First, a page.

Reporting DOM Bugs? Be Sure to Read This!

Monday November 8th, 1999

Eric Krock has a request for anyone report DOM bugs:

"Please bookmark the below URLs!!!

If you hit a page that doesn't display well or has JavaScript errors in Nav5 (Mozilla) because the page uses MS IE4/5 DOM features, Nav4 Layer DOM features, or the LAYER/ILAYER tag, DON'T FILE A BUG in Bugzilla. Instead, use the below email creation templates to send an email to the page's owner asking them to upgrade the page to support W3C standards.

If the page supports IE4/5 but not HTML 4.0/W3C DOM:

If the page supports Nav4 but not HTML 4.0/W3C DOM:

If the page is breaking because of user agent detection problems:

(Use that one when a page doesn't work or has a JavaScript error because the client-side JavaScript isn't detecting the Navigator 5 Mozilla/5.0 userAgent string, or discover that a server-side CGI is returning the wrong page because it's not detecting the Mozilla/5.0 HTTP USER_AGENT string or is choking on its HTTP 1.1 CONTENT_TYPE string.)

Likewise, if you're examining a bug report in Bugzilla and realize it's caused by these issues, mark the bug INVALID. Then use the email creation templates to notify the bug reporter and the page owner of the need to upgrade. Bugs closed as INVALID in this way count half a point in the BugAThon!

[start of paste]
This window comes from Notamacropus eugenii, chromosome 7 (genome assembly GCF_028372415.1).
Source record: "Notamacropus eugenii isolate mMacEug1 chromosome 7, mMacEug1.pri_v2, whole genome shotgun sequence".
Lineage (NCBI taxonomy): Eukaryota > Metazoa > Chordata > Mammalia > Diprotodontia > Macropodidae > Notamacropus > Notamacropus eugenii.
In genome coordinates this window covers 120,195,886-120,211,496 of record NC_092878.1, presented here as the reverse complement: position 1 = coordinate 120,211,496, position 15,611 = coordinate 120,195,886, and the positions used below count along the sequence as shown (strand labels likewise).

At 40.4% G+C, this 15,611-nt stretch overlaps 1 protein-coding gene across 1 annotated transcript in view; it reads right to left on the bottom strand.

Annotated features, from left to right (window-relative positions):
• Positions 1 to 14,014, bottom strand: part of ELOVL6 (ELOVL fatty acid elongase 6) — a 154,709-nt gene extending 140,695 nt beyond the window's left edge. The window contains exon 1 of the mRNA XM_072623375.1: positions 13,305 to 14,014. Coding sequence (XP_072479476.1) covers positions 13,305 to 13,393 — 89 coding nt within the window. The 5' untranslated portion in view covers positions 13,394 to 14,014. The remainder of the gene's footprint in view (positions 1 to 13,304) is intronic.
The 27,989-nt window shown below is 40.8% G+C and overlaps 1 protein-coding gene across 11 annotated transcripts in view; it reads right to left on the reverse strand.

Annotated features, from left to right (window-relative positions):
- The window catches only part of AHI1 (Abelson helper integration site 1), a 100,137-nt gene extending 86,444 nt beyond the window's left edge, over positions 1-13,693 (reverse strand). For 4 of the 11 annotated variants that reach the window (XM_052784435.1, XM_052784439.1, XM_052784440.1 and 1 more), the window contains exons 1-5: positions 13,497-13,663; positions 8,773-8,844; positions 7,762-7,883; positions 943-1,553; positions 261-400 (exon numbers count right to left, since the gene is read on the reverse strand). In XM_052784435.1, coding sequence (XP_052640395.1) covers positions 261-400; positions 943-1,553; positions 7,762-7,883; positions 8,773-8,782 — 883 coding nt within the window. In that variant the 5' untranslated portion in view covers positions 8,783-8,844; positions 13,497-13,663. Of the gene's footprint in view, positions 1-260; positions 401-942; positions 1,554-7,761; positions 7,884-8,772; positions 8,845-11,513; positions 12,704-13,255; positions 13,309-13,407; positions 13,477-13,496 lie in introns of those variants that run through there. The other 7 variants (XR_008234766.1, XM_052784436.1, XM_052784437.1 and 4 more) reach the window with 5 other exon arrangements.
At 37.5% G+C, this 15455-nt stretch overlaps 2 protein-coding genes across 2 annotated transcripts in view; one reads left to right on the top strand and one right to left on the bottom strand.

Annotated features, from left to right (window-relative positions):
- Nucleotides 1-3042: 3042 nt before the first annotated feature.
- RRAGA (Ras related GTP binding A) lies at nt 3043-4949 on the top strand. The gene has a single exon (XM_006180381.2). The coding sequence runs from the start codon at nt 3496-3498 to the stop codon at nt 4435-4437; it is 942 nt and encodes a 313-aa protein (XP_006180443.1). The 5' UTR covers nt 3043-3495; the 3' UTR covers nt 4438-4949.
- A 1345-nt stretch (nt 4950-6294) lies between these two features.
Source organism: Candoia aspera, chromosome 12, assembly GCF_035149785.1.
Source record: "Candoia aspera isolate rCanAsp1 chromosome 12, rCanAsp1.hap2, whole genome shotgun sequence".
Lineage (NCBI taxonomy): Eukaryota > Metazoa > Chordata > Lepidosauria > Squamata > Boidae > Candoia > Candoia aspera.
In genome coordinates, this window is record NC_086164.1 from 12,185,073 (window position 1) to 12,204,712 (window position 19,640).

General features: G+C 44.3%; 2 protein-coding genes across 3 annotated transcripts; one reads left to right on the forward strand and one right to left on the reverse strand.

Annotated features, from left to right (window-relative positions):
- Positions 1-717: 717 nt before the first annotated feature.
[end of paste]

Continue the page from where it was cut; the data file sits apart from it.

Hint to avoid filing bogus bugs: if content on a page doesn't position correctly or there's a JavaScript error, do a View Source and look (or copy and paste and search in a text editor) for the strings document.all and layer (case insensitive). If you find those strings in the JavaScript or the HTML markup, think twice before filing a bug. Create a simplified test case without the proprietary features and see if the problems still occurs.

#30 has the web become so conservative already ?

by Ben_Goodger

Tuesday November 9th, 1999 1:27 PM

You are replying to this message

Fortunately, I don't think what we have here is indicative of all web developers.

Anyone with semblance of a clue know that Standards are a good thing, and anyone reasonably talented with JavaScript should be able to upgrade pages without much difficulty - in fact the standards may offer greater ease. (if not carpal tunnel through typing long function names like "getElementsByTagName" ;) Should people have to? YES! For the same reason people shouldn't be developing pages with LAYER and MARQUEE.

Developers, let your DOM version serve as an IE5 version (avoid IE idiosyncracies where possible, and if need be make a few tweaks when Mozilla is released) until Mozilla is released. Then its both an IE5 and Mozilla version, and everyone else can get vanilla.